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Podcast Topic: What Do You Think About The Financial Fair Play?
Matt (Footytube Staff) 3 years ago
As part of the adoption of the Financial Fair Play the Premier League has announced a series of rules it plans to adopt. These Include:

  • Each team will not be allowed to make a total loss of more than £105m over the next three seasons

  • In the same period, clubs whose total wage bill is more than £52m will only be allowed to increase their salaries by an accumulative £4m per season.

  • Any club making a loss of above £5m a year will have to guarantee those losses against the owner's assets.

  • The severest punishment for breaking the new regulations is a points deduction.

The Premier League's regulations are much less strict than Uefa's for sides in European competition which only allow for a £39.4m loss over the three years before the 2014/15 assessment date.

In the vote Fulham, West Bromwich Albion, Manchester City, Aston Villa, Swansea City and Southampton are believed to have all voted against the regulation and Reading abstained so the two thirds majority required was only just acheived. In the three years only Manchester City, Chelsea and Liverpool have reported losses of more than £105m over the last three years.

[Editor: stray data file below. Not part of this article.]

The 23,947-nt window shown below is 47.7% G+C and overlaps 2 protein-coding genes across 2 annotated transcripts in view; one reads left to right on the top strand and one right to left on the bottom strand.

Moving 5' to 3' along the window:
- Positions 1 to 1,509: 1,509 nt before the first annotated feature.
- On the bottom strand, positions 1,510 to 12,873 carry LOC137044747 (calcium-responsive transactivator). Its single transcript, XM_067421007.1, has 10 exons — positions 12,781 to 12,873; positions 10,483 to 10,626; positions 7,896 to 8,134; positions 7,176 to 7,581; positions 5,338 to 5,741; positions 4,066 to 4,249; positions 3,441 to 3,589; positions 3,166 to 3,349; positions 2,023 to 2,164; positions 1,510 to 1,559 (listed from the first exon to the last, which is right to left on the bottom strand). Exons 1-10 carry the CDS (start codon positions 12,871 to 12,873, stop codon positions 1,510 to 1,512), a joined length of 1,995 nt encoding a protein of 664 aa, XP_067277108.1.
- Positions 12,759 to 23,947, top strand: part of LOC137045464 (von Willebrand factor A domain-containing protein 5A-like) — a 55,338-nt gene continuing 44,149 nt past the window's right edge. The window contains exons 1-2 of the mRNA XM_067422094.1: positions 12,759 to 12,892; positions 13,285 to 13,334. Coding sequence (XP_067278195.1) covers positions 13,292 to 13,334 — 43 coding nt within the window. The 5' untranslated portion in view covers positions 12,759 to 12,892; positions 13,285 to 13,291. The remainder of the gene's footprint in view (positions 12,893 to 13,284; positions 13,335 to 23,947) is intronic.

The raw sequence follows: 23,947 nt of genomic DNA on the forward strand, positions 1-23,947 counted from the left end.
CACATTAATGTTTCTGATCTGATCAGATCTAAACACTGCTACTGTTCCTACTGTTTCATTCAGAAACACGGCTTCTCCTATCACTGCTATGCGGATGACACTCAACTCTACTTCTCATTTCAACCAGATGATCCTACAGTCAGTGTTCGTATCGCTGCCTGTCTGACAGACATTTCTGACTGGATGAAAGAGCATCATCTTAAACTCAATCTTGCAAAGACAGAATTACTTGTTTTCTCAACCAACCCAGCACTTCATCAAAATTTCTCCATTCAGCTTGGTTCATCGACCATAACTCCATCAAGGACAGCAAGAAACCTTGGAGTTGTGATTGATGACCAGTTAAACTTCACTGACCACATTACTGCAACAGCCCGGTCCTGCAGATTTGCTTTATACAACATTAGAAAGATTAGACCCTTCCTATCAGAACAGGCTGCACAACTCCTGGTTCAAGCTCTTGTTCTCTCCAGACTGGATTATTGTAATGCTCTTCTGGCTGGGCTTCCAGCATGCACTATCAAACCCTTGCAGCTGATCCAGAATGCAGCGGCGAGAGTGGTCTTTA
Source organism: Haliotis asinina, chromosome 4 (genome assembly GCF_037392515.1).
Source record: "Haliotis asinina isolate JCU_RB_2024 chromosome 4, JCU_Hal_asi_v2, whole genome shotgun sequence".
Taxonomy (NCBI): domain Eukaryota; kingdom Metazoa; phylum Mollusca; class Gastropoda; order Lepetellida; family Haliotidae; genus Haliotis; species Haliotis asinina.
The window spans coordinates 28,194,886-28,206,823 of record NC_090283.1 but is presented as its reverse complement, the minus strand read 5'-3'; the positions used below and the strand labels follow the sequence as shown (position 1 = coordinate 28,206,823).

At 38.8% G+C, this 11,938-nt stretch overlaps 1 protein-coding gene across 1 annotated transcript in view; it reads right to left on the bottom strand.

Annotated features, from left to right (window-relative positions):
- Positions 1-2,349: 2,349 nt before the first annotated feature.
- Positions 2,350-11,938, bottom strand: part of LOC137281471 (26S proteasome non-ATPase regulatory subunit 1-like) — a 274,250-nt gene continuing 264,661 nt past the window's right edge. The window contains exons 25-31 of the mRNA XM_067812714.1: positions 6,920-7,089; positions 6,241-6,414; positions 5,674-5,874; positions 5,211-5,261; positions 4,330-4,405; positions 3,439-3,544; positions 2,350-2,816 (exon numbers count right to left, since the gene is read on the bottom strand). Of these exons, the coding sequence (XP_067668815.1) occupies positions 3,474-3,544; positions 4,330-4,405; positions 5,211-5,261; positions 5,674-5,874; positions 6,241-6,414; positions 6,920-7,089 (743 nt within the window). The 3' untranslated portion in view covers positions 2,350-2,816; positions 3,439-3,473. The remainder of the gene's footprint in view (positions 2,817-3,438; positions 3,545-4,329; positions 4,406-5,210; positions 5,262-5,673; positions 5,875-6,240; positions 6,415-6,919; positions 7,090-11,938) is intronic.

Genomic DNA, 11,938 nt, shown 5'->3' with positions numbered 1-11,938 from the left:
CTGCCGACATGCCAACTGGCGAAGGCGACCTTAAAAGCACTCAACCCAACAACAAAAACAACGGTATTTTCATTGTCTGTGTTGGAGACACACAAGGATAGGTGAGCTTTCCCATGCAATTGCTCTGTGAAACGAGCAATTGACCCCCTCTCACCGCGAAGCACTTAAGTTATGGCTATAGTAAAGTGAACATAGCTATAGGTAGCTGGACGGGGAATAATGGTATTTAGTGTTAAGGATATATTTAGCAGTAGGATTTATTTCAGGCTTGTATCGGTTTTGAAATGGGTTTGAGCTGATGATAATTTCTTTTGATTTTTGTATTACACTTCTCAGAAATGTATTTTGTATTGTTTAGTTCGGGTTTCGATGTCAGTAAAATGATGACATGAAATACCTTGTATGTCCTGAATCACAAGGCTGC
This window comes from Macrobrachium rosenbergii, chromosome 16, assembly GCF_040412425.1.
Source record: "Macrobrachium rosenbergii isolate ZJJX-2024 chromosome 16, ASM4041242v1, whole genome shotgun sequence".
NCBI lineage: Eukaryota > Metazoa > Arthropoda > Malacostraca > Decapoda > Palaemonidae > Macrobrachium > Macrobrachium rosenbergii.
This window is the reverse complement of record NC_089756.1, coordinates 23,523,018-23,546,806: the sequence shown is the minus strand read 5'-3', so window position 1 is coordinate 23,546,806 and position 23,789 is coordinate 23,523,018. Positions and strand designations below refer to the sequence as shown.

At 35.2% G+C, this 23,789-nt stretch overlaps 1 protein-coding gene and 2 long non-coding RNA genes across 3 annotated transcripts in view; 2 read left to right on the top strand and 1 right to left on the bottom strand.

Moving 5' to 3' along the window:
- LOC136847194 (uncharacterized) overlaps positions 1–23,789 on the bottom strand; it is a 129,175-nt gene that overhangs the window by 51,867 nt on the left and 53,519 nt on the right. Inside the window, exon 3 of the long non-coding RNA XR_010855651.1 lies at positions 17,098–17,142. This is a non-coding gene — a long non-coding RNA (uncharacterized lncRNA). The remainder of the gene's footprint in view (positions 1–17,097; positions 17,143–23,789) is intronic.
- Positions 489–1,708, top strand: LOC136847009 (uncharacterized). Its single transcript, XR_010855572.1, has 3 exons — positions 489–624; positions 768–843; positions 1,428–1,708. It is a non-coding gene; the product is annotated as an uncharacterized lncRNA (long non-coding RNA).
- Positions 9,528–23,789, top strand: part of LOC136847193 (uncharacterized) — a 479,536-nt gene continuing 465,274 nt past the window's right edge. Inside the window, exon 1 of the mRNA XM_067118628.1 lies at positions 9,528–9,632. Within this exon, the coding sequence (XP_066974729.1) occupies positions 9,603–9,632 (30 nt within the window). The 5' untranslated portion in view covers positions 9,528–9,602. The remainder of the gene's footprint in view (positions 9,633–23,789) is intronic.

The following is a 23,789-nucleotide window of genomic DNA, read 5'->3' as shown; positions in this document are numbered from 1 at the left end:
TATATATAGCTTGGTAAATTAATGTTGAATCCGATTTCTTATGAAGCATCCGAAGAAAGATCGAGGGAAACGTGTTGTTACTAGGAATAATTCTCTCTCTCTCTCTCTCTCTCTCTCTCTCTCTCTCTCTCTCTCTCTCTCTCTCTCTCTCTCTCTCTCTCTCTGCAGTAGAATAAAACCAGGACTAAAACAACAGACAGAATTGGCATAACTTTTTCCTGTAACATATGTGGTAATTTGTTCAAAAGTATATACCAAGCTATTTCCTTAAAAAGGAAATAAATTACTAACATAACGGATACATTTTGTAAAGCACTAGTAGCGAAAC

Do you think these regulations are too tough? Do you think they are not far reaching enough? Let us know and we may use your comments in the Podcast.
Jondemassey (Arsenal) 3 years ago
I believe that there is a cynical side to Financial Fair Play.

Within a few years only the few elite teams will survive at a professional level. FFP will eventually ban Wigan, Norwich and the likes from the top leagues, because they "cant afford to be there"!

Because FFP is about one thing and one thing only.... Elitism! UEFA is knowingly sabotaging its own game; biting off the hand that feeds it, if you like.... And it is deliberate, because they are not stupid. It is effectively acting as an agent for the top clubs.